Volume 11, Issue 1
  • ISSN 2210-4372
  • E-ISSN: 2210-4380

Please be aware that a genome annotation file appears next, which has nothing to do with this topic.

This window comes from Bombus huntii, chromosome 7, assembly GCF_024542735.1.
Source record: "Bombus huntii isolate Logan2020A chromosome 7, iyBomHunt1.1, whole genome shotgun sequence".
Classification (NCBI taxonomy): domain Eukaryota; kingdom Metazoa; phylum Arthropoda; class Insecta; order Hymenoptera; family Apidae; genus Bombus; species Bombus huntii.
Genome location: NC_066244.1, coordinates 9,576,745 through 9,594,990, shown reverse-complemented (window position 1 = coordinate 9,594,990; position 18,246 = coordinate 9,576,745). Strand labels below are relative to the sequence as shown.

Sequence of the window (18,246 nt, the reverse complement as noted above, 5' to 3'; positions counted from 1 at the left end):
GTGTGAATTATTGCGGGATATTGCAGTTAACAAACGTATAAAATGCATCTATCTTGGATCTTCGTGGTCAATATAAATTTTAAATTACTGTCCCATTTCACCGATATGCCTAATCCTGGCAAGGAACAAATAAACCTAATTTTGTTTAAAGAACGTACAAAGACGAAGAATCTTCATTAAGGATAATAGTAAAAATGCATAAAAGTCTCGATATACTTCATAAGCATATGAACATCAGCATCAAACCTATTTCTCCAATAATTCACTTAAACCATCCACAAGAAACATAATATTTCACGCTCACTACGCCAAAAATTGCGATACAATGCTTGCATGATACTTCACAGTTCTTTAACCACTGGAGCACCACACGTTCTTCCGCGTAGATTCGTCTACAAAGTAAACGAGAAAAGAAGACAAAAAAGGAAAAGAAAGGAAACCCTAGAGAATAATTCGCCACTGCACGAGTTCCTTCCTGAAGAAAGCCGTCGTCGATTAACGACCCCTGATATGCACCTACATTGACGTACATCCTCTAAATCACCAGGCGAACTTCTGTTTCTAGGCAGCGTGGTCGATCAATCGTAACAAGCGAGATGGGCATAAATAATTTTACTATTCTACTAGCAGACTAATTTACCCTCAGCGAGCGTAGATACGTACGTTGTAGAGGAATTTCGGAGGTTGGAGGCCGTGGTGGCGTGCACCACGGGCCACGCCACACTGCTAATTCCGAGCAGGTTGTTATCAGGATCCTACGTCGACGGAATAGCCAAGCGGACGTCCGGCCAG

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Reading fiction has been associated with improved social and imaginative reasoning that could lead to improved critical thinking. This observational study investigated the relationship between fiction and nonfiction exposure, narrative transportation, and factors of critical thinking (critical thinking disposition, and epistemological orientation). Self-selecting participants ( = 335) completed an online survey including an author recognition test and self-report scales. Fiction scores were significantly associated with higher critical thinking disposition, while nonfiction had an inverse effect correlating with lower disposition. Fiction reading was associated with decreased absolutism, and nonfiction score conversely with higher absolutism. Total and nonfiction print exposure were associated with lower multiplism, with no significant association for fiction. Total and fiction print exposure were associated with higher evaluativism, with no significant association for nonfiction. Narrative transportation mediated some of these relationships. These findings provide a basis for further research into reading fiction and nonfiction, and critical thinking.


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